By Derek Mathieson, WellDynamics
Earlier this year, WellDynamics celebrated the ten-year anniversary of the installation of the world’s first intelligent completion system. The result of a joint industry project, SmartWell technology in 1997 could have been just another start-up technology – innovative, untested and possibly infeasible from a commercial perspective. A decade later, however, the SmartWell record reflects a history of industry acceptance, having weathered hurdles that have stopped other start-up technologies, and sometimes start-up companies, in their tracks.
How was 1997’s fledging technology able to “cross the chasm” from the realm of research and development to full-scale commercialization? And what will prepare the technology for sustained growth into larger markets?
THE FIRST WELLS
In the early 1990s, the well engineering sector was faced with intimidating technical challenges. Production in the first generation of subsea wells was beginning to decline, and operators were looking for ways to restore rates. New deepwater subsea wells, while lucrative, also guaranteed an extremely expensive price tag if intervention were required. In addition, advances in drilling technology provided the foundation for new, more complex wells — horizontals, multilaterals and long reach – that required a completely new approach to completion methods.
The collective weight of these factors drove the establishment of a joint industry project whose goal was to develop a method of remotely monitoring and controlling different reservoir layers from one parent wellbore — without intervention. The culmination of that project was the installation of the Surface Controlled Reservoir Analysis and Management System (SCRAMS) in the Norwegian North Sea in 1997 – the world’s first intelligent well.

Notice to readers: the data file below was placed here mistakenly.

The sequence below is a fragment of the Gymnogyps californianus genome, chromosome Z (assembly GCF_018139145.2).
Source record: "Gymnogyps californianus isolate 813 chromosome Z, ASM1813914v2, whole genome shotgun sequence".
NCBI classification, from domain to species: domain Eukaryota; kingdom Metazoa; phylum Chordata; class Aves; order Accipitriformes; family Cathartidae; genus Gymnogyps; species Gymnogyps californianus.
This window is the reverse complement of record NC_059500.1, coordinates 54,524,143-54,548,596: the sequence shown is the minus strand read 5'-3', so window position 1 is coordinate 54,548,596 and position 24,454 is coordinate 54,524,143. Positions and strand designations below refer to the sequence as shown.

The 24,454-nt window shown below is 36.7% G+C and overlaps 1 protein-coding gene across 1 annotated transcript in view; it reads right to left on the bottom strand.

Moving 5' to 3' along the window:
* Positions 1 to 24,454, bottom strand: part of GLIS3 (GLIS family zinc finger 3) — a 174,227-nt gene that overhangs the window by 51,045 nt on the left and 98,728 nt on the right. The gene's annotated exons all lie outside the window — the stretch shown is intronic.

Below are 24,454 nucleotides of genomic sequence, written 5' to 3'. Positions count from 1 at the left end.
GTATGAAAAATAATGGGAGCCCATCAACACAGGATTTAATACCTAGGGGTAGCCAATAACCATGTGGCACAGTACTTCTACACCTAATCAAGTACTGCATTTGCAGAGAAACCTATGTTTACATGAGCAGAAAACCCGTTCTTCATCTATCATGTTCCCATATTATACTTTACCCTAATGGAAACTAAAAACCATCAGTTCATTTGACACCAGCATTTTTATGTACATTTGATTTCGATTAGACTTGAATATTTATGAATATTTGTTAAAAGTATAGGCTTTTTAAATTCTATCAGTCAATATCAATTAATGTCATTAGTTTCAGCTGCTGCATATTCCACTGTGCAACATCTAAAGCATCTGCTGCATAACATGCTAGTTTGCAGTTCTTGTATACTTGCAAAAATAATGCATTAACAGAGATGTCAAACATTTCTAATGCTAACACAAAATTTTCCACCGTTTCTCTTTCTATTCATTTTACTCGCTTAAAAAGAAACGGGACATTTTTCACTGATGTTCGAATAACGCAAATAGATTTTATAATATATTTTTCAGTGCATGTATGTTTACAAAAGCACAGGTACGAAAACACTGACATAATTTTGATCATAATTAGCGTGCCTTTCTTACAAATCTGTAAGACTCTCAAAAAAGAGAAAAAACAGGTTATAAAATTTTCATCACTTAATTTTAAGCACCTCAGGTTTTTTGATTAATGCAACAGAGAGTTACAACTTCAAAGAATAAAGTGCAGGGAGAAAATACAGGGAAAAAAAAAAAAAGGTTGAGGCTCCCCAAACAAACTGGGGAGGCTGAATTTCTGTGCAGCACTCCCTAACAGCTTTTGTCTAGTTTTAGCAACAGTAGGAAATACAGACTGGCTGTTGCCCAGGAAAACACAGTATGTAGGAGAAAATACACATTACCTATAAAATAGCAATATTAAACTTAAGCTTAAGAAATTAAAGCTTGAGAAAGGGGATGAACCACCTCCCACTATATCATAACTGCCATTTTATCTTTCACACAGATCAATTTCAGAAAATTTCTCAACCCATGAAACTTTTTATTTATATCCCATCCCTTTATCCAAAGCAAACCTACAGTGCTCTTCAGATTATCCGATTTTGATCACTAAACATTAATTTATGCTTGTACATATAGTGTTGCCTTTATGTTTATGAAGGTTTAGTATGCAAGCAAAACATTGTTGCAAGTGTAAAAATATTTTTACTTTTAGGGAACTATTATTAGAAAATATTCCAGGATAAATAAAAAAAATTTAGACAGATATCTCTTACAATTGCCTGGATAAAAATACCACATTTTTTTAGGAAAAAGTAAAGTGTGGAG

As with any new technology, this successful implementation served as the springboard for many larger ideas: optimizing production, improving ultimate recovery, reducing unit technical cost (more wells in one). These ideas were the focus of operating companies over the next five years as they wrestled with defining robust business cases for how intelligent completion technology would – and could – be used. In the process, they built large collections of ideas, many of which are setting the tone for today’s marketplace and driving current development activities.
Those ideas also spawned the range of integrated electrical or electro-hydraulic systems that represented the first generation of intelligent wells. Unfortunately, the practicalities of installing completions that had many sophisticated active components — electronics and valves would be required to work for as long as 20 years — proved discouraging. Early field failure rates were high and threatened to halt the technology’s growth before it even got off the ground.
Given the infant mortality rate of the technology, proving reliability became a critical factor in sustaining momentum and led to the introduction of reliability engineering practices into the oilfield services development community. These practices, more common to military and aerospace companies, quickly became part of the framework for growth of intelligent completion technology. Engineering development programs were scrutinized by failure modes and effects and criticality analyses (FMECAs), testing programs became accelerated life tests, and pass/fail criteria were replaced by statistical expectations of survival under rated conditions.
Seven years of sustained effort, from 1997 to 2004, resulted in a 20% growth in five-year mission reliability, to over 98%. These high success rates over the last three years, as illustrated in the graph on the facing page, have contributed in large part to driving significant growth in the marketplace, as end-users are more comfortable that the investments they are making in well completion technology will pay back over the life of the asset.